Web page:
The working group “Magnetization Dynamics” investigates dynamic processes in ferromagnetic thin-film systems. Structures with layer thicknesses in the range of 5 to 50 nanometers are studied. Lateral dimensions range from 50 nanometers up to few micrometers, covering the length scales of patterned magnetic storage elements. Soft magnetic materials, like iron, cobalt and nickel, as well as their alloys, exhibit fundamental magnetic lengths (so-called exchange lengths) on this length scale. Switching times of current magnetic applications approach the sub-nanosecond regime. This intrinsic time scale of the magnetization dynamics is defined by the gyroscopic precession of individual magnetic moments.
Both, the static equilibrium configuration and the dynamic behavior of magnetic microstructures depend essentially on their shape and size. In response to the excitation with fast varying magnetic fields, fundamental magneto-dynamic phenomena appear, like fast movement of magnetic domain walls, the dynamics of the magnetic vortices as well as fast switching of the magnetization. In the case of magnetic multilayers, the dynamical coupling of different magnetic layers is observed. Furthermore, magnetic relaxation processes after the excitation are of great interest. Fundamental questions currently being intensively investigated are, for example, the source and the role of damping in magnetization dynamics.
Spatial extent of the smallest micromagnetic configurations, i.e. the magnetic domain walls and the magnetic vortex-cores, is determined by the characteristic exchange length of the material. The exchange length of technologically highly important soft magnetic nickel-iron-alloy (Ni 80%, Fe 20%, Permalloy) amounts to less than 6 nanometers. Analytical tools with high temporal and spatial resolution are necessary in order to investigate the static and the dynamic behavior of such structures in detail. We are using time-resolved magnetic transmission x-ray microscopy for the visualization of magnetization dynamics in small magnetic structures.
Transmission x-ray miscroscopy
– imaging of the magnetization dynamics -
Fresnel zone plates serve as focusing and imaging elements in a transmission x-ray microscope. They consist of concentric rings, which serve as circular diffraction grids, and constructively focus the soft x-rays to a focal-point. State of the art zone plates are manufactured with modern lithographic procedures and can achieve very high lateral resolutions down to 20 nanometers.
There are two different types of transmission x-ray microscopes. The imaging transmission x-ray microscope (ITXM) illuminates the whole sample and the magnified picture is recorded in transmission by means of a CCD-Camera. In the case of scanning transmission x-ray microscope (STXM) the sample is scanned with a small spot of focussed x-rays and the transmitted intensity is measured by a small photodetector.
Soft x-rays are produced by a synchrontron radiation source. Our experiments are being performed by the „Advanced Light Source“ in Berkeley, USA http://www-als.lbl.govIn an electron storage ring, the so-called synchrotron, bunches of electrons are accelerated to very high velocities close to the speed of light. At certain places along the storage ring, the electrons are deflected by strong magnets and emit very intensive, bundled and polarized x-rays. The polarization-property of synchrontron radiation is the essential requirement for the magnetic x-ray microscopy. As a magnetic contrast mechanism, the x-ray magnetic circular dichroism (XMCD) is used. Due to this effect, the absorption of circularly polarized x-rays depends on the orientation of the magnetization relative to the propagation direction of the x-rays. Magnetic regions oriented in the direction of propagating x-rays will appear bright; the regions oriented against the propagation direction of x-rays will appear dark. In this way the XMCD effect leads to a light-dark contrast of the transmitted intensity. The x-ray circular dichroism appears, when the energy of x-rays corresponds to a certain absorption edge of a magnetic atom. Local magnetization distribution and the spin dynamics in magnetic multilayers, can be resolved layer-by-layer and element-selectively by adjusting the energy of the x-rays to the appropriate element-specific absorption edge. The inherently pulsed temporal structure of synchrotron radiation is used for the visualization of dynamic processes. Temporal resolution is given by short x-ray flashes with duration of less than 100 picoseconds. A common method for the imaging of magnetization dynamics is a pump-probe“ experiment. The magnetic equilibrium state is excited by periodic magnetic pump-pulses and afterwards stroboscopically probed with x-ray flashes.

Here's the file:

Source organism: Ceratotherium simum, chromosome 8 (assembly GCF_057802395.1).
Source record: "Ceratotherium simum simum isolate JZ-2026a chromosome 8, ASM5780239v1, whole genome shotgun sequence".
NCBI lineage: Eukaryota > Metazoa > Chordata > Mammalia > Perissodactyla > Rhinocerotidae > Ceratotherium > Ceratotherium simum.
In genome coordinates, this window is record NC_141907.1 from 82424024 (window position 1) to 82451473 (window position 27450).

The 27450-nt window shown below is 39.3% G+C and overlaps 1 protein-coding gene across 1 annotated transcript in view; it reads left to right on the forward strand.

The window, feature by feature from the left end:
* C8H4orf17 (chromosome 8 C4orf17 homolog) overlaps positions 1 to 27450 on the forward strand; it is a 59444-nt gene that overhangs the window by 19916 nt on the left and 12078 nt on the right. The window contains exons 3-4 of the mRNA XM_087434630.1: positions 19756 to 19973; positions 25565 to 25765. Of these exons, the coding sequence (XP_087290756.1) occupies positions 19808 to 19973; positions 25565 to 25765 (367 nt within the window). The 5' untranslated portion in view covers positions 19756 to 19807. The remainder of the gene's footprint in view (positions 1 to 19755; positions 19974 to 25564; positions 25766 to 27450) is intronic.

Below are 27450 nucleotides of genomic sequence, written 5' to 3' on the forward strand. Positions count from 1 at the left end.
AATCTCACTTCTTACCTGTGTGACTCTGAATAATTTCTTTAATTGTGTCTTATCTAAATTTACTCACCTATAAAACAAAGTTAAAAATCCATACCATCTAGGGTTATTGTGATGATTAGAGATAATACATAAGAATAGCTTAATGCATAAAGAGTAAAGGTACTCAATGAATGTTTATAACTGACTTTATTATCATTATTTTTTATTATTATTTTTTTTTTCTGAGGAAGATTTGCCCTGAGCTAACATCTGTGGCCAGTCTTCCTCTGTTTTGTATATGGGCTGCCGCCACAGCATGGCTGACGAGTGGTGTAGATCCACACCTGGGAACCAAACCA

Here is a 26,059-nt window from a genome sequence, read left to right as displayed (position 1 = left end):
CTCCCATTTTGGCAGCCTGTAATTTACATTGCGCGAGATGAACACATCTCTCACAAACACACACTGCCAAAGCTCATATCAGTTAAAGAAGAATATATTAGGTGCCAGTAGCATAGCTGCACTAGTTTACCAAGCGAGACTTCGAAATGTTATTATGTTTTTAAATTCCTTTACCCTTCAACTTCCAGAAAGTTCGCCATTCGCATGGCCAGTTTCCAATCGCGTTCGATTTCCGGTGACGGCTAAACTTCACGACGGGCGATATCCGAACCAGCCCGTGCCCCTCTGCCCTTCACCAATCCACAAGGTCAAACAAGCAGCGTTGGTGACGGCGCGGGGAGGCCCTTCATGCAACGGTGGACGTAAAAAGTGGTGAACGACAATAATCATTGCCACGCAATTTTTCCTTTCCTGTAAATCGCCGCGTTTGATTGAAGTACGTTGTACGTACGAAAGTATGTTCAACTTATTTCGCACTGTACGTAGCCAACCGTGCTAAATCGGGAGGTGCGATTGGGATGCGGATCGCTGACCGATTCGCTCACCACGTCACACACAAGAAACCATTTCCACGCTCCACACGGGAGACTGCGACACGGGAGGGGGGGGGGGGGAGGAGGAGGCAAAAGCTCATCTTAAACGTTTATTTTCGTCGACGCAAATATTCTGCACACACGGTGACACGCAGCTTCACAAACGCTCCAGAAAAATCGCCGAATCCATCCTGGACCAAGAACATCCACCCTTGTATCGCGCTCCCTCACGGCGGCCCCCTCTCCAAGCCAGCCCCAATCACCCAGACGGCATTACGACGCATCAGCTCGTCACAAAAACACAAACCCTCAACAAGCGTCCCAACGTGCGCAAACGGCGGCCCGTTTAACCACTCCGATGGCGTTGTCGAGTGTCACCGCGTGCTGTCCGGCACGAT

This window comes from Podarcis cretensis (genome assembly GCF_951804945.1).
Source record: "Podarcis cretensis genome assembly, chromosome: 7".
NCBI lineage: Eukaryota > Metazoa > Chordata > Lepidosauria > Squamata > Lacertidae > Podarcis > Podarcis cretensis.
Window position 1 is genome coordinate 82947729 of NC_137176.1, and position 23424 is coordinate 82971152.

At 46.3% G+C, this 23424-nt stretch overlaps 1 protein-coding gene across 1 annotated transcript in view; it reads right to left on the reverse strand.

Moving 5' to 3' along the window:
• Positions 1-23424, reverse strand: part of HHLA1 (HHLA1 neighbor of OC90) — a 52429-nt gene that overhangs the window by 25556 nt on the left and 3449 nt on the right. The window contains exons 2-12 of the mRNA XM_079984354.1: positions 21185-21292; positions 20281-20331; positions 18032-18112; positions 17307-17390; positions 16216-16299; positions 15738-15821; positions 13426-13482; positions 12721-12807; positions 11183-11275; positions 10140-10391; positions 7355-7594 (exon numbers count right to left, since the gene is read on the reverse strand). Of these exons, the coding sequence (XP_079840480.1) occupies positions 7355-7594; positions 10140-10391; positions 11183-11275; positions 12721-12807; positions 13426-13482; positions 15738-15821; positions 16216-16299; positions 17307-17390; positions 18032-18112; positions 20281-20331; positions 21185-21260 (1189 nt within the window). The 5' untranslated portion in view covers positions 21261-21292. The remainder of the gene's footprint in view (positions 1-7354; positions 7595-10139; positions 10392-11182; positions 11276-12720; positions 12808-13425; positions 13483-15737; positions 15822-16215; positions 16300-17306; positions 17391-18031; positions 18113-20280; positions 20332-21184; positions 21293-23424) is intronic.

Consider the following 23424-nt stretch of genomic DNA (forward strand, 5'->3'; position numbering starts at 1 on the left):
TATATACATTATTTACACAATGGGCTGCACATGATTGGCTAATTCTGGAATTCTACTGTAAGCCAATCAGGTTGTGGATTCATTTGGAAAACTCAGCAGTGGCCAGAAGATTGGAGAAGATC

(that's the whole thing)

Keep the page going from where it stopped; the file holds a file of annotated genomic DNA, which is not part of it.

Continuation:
In addition to the experiments, micromagnetic simulations of the spin dynamics are also being performed by our working group. They permit a detailed insight into fast switching processes. Investigation of the switching behavior of thin Permalloy platelets, excited by external magnetic field, is of special interest.
New concepts for magnetic storage are being investigated in this context. Square-shaped platelets exhibit as equilibrium state the so-called Landau pattern with a vortex in the central area of the element. In the vortex core the magnetization rotates in an area of approximately 20 nanometers perpendicular to the plane. The magnetization of the vortex core can be switched by suitable external magnetic fields from the orientation “up“ to “down“ and vice versa. Thus the polarity of the tiny vortex cores could be used as a memory cell for an information bit.